While I often use charcoal as a source of fuel, great food can be produced using a gas grill.
If the weather outside is frightful, it may be time to move your cooking indoors. But just because a temperature drop has you rushing inside, that doesn’t mean you need to give up on your grill favorites.
Grilling is a great way to entertain during the summer months, but there’s no reason for you to pack away your grill when you pack away your shorts and t-shirts for the season.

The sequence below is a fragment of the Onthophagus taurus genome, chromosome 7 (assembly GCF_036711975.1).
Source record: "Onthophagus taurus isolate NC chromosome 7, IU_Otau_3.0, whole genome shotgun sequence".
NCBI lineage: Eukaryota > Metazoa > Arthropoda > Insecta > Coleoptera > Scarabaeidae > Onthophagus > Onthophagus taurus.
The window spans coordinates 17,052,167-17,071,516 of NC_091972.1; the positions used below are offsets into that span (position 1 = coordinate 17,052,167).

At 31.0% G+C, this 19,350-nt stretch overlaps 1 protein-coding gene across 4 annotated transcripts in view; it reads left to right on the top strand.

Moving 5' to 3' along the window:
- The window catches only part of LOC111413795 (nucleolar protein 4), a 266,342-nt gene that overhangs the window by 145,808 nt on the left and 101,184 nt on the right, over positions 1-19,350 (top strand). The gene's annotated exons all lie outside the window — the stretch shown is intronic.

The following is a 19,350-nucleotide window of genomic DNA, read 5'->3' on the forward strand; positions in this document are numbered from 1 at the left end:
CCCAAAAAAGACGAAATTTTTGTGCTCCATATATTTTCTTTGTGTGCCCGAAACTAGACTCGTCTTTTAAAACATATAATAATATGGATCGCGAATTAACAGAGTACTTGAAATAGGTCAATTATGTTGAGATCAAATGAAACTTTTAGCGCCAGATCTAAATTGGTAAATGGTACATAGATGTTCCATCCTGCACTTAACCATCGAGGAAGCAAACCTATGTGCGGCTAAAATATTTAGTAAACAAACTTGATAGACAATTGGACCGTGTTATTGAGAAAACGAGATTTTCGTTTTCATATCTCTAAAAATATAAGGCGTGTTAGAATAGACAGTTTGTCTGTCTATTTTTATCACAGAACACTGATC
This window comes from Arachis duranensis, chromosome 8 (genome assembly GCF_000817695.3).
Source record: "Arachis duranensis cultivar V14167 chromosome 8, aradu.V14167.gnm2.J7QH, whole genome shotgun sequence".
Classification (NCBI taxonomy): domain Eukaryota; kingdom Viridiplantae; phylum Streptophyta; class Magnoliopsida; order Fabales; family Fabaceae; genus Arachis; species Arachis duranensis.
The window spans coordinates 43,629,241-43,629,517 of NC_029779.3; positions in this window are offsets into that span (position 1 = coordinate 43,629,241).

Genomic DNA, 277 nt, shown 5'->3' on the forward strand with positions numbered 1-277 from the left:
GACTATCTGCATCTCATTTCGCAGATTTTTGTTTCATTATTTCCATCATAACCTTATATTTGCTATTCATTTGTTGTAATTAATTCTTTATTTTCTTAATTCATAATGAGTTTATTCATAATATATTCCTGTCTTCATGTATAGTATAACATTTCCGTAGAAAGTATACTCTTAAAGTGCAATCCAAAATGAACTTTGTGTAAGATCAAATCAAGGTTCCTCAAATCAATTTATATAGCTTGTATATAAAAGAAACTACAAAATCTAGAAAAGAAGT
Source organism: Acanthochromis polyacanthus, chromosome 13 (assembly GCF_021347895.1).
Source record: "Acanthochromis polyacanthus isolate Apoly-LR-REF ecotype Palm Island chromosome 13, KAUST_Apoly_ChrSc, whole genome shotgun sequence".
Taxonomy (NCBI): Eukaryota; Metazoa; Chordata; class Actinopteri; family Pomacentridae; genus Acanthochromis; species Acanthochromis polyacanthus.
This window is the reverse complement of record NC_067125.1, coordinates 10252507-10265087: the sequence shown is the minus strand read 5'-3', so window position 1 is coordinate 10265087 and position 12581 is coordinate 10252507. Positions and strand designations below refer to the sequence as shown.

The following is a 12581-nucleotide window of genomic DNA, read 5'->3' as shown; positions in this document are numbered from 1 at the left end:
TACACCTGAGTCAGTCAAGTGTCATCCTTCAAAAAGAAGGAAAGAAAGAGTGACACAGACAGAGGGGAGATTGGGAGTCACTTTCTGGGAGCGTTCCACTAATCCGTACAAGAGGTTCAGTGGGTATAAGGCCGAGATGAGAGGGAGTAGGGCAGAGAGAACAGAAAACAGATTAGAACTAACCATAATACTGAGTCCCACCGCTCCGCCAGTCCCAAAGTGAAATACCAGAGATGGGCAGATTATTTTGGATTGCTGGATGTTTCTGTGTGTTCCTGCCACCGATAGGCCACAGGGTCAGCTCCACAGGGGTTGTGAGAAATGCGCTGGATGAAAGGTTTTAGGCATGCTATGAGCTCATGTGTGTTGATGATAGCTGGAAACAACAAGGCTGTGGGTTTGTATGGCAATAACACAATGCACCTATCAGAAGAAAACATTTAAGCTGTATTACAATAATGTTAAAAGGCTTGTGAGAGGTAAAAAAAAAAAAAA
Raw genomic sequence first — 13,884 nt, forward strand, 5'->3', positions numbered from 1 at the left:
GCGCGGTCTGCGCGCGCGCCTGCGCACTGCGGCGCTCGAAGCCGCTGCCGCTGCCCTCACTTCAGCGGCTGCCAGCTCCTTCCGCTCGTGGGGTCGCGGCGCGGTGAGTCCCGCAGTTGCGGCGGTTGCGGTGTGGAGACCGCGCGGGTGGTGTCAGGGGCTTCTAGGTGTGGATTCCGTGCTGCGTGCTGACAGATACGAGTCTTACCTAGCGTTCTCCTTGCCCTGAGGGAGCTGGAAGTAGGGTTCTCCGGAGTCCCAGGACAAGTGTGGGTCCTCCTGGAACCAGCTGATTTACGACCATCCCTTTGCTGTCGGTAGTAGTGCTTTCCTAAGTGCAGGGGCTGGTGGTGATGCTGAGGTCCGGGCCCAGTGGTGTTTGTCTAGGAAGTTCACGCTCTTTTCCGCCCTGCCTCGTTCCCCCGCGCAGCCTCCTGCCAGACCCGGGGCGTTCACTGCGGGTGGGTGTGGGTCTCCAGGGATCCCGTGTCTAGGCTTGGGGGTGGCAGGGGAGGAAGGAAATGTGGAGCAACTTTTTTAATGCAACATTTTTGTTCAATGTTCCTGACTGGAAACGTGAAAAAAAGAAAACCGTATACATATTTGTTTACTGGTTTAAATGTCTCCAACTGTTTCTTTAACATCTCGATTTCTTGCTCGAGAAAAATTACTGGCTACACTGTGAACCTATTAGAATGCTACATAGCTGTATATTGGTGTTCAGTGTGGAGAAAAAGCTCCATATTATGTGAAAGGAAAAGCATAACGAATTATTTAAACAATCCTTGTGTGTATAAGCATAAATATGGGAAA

Occasionally folks ask me which wood I use and why. The answer depends on what I’m cooking, but there’s no right or wrong answer here—this is all about personal preference.
You have probably seen the Maillard reaction a million times – bread getting brown and toasty in the oven, marshmallows turning that golden brown while roasting over a fire, or an incredible steak with a crunchy crust after a hot sear.
For roughly 90% of what the typical backyard cook is going to make on the grill, there should be two separate areas of heat established in the cooker.